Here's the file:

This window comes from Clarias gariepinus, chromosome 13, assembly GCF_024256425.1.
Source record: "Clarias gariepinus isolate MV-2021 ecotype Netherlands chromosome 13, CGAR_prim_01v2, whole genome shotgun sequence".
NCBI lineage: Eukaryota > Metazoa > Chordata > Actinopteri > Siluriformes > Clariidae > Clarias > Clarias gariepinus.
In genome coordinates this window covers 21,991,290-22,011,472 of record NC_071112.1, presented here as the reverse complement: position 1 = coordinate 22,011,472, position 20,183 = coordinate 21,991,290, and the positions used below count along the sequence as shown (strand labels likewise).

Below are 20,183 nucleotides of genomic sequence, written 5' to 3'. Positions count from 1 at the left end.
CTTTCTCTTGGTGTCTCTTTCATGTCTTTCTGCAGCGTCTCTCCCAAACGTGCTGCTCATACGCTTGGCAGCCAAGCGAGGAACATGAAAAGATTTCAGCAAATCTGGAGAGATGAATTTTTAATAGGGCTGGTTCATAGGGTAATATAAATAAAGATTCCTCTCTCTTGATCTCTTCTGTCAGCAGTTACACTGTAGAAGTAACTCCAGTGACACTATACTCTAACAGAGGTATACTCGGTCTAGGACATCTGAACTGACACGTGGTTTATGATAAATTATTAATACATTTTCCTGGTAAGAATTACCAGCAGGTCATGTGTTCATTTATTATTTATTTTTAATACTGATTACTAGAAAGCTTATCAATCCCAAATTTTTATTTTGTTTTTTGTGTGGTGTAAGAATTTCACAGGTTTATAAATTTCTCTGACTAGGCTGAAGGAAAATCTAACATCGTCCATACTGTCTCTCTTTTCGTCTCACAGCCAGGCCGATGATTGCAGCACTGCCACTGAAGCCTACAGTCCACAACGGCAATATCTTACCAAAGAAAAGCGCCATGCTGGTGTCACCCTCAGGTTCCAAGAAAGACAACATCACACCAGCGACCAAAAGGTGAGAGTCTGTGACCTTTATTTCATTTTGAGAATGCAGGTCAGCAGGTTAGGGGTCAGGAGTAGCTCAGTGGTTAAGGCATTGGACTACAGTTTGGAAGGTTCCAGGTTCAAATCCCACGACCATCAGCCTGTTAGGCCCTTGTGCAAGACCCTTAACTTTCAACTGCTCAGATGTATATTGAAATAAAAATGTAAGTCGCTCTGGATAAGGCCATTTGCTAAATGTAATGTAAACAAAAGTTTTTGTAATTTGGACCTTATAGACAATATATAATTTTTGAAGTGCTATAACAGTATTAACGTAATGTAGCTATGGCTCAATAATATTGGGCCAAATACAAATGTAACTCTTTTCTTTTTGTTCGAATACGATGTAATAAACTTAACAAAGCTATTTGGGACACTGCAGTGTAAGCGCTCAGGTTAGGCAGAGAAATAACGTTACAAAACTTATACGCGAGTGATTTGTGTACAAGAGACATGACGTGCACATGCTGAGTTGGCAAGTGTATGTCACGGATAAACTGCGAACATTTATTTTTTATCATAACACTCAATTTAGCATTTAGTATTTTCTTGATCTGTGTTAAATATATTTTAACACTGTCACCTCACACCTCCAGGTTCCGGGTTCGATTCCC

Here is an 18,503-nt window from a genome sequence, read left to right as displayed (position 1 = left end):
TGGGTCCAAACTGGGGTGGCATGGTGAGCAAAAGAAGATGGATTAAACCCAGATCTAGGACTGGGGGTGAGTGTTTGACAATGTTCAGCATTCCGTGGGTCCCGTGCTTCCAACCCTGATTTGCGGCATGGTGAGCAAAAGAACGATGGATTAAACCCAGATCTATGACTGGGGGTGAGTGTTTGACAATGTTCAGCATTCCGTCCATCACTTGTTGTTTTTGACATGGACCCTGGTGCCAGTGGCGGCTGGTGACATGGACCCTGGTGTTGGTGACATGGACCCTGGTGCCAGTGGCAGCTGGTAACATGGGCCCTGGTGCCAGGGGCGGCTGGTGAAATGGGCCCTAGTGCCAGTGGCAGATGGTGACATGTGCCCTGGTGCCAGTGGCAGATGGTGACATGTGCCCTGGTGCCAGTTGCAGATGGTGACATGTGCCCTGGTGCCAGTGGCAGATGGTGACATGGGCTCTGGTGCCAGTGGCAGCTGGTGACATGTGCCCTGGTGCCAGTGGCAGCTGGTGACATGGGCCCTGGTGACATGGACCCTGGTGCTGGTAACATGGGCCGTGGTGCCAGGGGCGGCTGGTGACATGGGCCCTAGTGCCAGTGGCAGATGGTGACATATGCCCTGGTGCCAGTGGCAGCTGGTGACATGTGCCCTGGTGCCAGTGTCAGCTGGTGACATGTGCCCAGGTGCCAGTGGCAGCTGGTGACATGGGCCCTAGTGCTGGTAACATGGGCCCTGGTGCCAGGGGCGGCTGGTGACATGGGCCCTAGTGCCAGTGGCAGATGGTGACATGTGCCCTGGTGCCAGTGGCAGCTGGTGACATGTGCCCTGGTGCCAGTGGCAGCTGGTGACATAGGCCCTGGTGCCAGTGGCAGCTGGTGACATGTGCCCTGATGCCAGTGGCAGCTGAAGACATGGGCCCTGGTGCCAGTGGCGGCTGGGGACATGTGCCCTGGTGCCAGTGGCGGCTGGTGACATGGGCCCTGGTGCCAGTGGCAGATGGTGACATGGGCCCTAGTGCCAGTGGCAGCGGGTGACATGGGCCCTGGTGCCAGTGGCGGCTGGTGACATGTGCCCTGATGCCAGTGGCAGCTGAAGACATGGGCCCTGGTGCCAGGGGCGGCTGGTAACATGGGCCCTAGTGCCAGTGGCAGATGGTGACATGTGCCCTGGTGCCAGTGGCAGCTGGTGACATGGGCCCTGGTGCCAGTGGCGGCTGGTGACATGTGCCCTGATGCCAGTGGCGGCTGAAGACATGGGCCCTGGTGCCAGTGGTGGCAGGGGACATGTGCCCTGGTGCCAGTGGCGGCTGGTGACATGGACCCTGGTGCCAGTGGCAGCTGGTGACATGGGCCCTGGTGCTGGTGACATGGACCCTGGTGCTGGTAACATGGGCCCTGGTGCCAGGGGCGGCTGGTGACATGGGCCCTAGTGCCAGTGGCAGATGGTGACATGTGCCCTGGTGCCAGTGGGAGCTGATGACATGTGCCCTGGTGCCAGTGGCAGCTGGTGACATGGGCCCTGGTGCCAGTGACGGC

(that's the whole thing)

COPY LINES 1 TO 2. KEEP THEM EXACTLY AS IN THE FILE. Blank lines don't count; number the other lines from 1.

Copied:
This window comes from Clarias gariepinus, chromosome 13, assembly GCF_024256425.1.
Source record: "Clarias gariepinus isolate MV-2021 ecotype Netherlands chromosome 13, CGAR_prim_01v2, whole genome shotgun sequence".